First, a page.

Inferring the frequency spectrum of derived variants to quantify adaptive molecular evolution in protein-coding genes of Drosophila melanogaster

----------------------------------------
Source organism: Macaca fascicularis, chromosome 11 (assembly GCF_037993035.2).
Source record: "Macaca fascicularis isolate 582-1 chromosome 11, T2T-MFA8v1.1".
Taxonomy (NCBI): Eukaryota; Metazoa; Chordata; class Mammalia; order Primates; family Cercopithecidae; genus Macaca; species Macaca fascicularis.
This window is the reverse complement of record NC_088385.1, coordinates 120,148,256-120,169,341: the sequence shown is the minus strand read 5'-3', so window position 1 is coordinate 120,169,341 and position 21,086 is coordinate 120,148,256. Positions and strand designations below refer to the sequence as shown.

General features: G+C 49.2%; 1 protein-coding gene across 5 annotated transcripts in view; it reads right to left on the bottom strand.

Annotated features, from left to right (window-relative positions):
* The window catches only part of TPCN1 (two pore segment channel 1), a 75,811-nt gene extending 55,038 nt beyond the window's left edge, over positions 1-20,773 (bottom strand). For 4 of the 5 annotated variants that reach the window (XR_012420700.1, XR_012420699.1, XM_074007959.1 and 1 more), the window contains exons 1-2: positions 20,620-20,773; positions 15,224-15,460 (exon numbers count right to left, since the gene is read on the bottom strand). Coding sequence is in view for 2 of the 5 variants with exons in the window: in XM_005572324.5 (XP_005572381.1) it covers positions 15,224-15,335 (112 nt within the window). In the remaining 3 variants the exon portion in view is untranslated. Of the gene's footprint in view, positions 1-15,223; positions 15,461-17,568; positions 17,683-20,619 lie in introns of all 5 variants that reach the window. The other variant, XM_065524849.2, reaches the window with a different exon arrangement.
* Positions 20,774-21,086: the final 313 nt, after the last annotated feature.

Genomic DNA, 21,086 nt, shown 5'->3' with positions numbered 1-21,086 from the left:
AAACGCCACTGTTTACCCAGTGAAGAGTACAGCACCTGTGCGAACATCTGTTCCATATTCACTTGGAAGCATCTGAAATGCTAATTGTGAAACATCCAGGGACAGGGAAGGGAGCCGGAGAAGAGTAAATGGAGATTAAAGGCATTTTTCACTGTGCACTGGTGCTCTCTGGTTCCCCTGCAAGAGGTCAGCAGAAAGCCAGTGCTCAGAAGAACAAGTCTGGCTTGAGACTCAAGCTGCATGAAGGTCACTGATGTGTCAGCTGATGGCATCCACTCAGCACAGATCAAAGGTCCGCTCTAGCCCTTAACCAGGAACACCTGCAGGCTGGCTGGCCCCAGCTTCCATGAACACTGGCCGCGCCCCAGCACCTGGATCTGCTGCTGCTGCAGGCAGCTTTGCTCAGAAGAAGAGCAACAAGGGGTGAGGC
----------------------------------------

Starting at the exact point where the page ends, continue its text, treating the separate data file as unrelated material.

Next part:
Many approaches for inferring adaptive molecular evolution analyze the unfolded site frequency spectrum (SFS), a vector of counts of sites with different numbers of copies of derived alleles in a sample of alleles from a population. Accurate inference of the high copy number elements of the SFS is difficult, however, because of misassignment of alleles as derived versus ancestral. This is a known problem with parsimony using outgroup species. Here, we show that the problem is particularly serious if there is variation in the substitution rate among sites brought about by variation in selective constraint levels. We present a new method for inferring the SFS using one or two outgroups, which attempts to overcome the problem of misassignment. We show that two outgroups are required for accurate estimation of the SFS if there is substantial variation in selective constraints, which is expected to be the case for nonsynonymous sites of protein-coding genes. We apply the method to estimate unfolded SFSs for synonymous and nonsynonymous sites from Phase 2 of the Drosophila Population Genomics Project. We use the unfolded spectra to estimate the frequency and strength of advantageous and deleterious mutations, and estimate that ~50% of amino acid substitutions are positively selected, but that less than 0.5% of new amino acid mutations are beneficial, with a scaled selection strength of Nes ≈ 12.